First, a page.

New Jersey Mom Sounds Off on Identity Theft After Her 3-Year-Old Gets a Jury Duty Letter

Photo: (Photo : JASPER JACOBS/BELGA MAG/AFP via Getty Images)

A mother from New Jersey is seeking answers about a potential child identity theft case after her family got a letter informing them of her daughter's jury duty schedule. 

Laura Behrmann informed CBS New York that the jury duty letter, with the official U.S. District Court letterhead, came as a surprise because only voters on the registration list should receive this notice. However, her daughter, Madison, is only three years old, which means her identity on a government voter's list should not even exist.

The mom is curious and concerned about how the court got Madison's name and address. She implied that perhaps a child identity theft might have taken place after filing a police report.

"Did somebody vote in her name?" Behrmann said. "Is there somebody impersonating her out there, credit cards, taking out a loan in her name?"

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Kids Targeted Just Like Adults

Cyber security expert Ian Marlow said that children are targets just as much as adults when it comes to identity theft. He warned that it could "happen for years under your nose" and by the time the person finds out "massive damage" might have been done.

Marlow advised parents to contact a credit agency and make a request for "locking credit," which will prevent unscrupulous individuals from opening a new account using someone else's identity. Per the Federal Trade Commission (FTC), stolen identities are used for loans, credit card or utility service applications, claiming government benefits, or even in rental contracts.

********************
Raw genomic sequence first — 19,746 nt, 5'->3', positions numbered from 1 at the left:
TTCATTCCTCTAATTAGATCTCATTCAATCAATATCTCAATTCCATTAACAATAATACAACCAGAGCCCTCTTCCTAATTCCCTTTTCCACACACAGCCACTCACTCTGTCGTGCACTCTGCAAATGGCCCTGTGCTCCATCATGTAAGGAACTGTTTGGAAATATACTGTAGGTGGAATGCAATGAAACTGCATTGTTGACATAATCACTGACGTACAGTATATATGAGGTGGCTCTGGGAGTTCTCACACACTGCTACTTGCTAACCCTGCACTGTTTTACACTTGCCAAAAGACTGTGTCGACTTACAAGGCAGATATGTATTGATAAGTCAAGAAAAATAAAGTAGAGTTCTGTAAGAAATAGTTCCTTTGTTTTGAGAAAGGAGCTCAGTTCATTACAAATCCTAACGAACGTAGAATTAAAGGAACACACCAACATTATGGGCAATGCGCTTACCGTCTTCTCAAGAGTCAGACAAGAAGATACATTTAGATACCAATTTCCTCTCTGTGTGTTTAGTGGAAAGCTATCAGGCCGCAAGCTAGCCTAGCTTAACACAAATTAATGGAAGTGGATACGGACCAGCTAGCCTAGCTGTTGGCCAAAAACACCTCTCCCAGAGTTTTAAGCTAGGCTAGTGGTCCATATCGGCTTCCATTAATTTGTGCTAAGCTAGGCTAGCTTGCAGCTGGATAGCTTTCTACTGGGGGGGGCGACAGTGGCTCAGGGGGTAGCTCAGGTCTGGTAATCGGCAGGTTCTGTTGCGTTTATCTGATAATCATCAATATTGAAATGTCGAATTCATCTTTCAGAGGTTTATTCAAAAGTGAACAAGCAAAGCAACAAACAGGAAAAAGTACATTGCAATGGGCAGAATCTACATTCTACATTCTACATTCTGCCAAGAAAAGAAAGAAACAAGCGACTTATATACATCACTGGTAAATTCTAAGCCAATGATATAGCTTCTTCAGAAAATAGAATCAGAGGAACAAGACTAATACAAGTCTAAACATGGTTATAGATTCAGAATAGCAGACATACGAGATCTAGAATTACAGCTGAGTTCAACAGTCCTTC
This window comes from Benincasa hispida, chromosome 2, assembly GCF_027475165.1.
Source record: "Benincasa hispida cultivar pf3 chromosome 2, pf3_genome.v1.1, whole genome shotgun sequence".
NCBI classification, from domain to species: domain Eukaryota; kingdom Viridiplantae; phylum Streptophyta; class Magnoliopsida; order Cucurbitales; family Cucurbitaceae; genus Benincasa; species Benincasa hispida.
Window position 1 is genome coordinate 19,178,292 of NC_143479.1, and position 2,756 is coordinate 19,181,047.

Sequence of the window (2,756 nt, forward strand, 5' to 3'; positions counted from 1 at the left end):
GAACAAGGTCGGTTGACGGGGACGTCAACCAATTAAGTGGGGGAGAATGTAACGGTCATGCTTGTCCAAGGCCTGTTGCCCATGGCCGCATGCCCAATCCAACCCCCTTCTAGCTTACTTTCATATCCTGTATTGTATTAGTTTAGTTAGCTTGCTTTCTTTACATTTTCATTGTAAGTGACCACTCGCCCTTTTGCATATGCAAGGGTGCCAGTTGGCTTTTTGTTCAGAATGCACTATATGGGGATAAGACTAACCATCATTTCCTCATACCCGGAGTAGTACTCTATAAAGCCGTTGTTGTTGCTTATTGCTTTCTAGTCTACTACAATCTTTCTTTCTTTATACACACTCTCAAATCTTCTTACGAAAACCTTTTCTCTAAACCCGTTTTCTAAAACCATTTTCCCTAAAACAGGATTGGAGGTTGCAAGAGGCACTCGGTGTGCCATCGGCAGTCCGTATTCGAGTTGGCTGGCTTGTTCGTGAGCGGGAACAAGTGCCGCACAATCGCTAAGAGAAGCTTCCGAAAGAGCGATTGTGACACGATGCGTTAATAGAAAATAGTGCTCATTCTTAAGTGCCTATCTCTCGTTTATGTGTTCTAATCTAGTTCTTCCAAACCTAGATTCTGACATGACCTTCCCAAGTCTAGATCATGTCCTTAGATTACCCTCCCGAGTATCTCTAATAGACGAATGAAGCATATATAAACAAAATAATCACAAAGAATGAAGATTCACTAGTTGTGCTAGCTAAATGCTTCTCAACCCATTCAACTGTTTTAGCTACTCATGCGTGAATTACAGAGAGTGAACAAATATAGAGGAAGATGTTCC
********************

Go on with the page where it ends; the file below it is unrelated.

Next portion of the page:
Parents may also run a free credit report regularly for themselves and for their children. Per the FTC, children under 18 years old should not have any credit report and if they turn out to have one, it could be an indication that someone has been using the child's identity for fraud.

Moms and dads also have to be more conscious of protecting important details like birthdays or Social Security numbers. The FTC suggested shredding documents that are no longer needed or completely deleting personal information on a computer or cellphone if parents are disposing of digital gadgets.

Parents must also be wary of school employees asking for their children's complete Social Security number. While this may seem official and harmless, many identity theft cases could arise from willingly divulging information to someone they are familiar with.

No Voter Registration

Madison's mom has informed the court of the mistake and has asked that she be taken off the list for jury duty. Despite the worrying incident, Behrmann still managed to be humorous about the idea of a toddler doing her civic duty.

"She might be really good at it," Behrmann said. "But she will need an adult to take her to the bathroom."

Meanwhile, the mom was informed by a state senator that they looked into Madison's case and said that her daughter is not a registered New Jersey voter. Thus, it's still a wonder how the court has her name and address for jury duty.

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